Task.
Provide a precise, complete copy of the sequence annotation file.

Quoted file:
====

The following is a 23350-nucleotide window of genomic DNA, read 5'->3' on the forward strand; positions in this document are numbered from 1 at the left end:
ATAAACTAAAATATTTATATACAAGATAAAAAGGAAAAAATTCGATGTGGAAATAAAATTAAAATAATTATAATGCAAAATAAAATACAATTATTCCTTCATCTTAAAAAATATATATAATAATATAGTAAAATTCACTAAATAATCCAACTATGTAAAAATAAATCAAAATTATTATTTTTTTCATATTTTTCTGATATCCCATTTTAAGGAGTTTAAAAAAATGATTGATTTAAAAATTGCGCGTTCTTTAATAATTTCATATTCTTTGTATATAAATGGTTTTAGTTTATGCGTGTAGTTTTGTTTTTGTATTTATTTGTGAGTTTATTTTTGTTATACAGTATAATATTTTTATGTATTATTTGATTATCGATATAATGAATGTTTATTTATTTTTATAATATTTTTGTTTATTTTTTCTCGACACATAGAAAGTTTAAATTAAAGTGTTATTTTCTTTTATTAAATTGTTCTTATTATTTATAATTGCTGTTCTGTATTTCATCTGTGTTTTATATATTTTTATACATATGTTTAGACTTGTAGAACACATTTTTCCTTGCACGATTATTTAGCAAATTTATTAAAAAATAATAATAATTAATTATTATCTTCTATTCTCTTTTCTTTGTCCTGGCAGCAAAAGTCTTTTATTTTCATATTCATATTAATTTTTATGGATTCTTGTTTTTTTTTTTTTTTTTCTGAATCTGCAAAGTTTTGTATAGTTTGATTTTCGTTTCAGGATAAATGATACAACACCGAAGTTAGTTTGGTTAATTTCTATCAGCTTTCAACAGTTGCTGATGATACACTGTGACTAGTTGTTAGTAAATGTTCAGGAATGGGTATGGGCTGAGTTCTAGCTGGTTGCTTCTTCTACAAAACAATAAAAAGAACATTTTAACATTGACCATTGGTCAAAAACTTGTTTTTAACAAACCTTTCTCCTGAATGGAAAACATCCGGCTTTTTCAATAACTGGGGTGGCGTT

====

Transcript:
The following is a 23350-nucleotide window of genomic DNA, read 5'->3' on the forward strand; positions in this document are numbered from 1 at the left end:
ATAAACTAAAATATTTATATACAAGATAAAAAGGAAAAAATTCGATGTGGAAATAAAATTAAAATAATTATAATGCAAAATAAAATACAATTATTCCTTCATCTTAAAAAATATATATAATAATATAGTAAAATTCACTAAATAATCCAACTATGTAAAAATAAATCAAAATTATTATTTTTTTCATATTTTTCTGATATCCCATTTTAAGGAGTTTAAAAAAATGATTGATTTAAAAATTGCGCGTTCTTTAATAATTTCATATTCTTTGTATATAAATGGTTTTAGTTTATGCGTGTAGTTTTGTTTTTGTATTTATTTGTGAGTTTATTTTTGTTATACAGTATAATATTTTTATGTATTATTTGATTATCGATATAATGAATGTTTATTTATTTTTATAATATTTTTGTTTATTTTTTCTCGACACATAGAAAGTTTAAATTAAAGTGTTATTTTCTTTTATTAAATTGTTCTTATTATTTATAATTGCTGTTCTGTATTTCATCTGTGTTTTATATATTTTTATACATATGTTTAGACTTGTAGAACACATTTTTCCTTGCACGATTATTTAGCAAATTTATTAAAAAATAATAATAATTAATTATTATCTTCTATTCTCTTTTCTTTGTCCTGGCAGCAAAAGTCTTTTATTTTCATATTCATATTAATTTTTATGGATTCTTGTTTTTTTTTTTTTTTTTCTGAATCTGCAAAGTTTTGTATAGTTTGATTTTCGTTTCAGGATAAATGATACAACACCGAAGTTAGTTTGGTTAATTTCTATCAGCTTTCAACAGTTGCTGATGATACACTGTGACTAGTTGTTAGTAAATGTTCAGGAATGGGTATGGGCTGAGTTCTAGCTGGTTGCTTCTTCTACAAAACAATAAAAAGAACATTTTAACATTGACCATTGGTCAAAAACTTGTTTTTAACAAACCTTTCTCCTGAATGGAAAACATCCGGCTTTTTCAATAACTGGGGTGGCGTT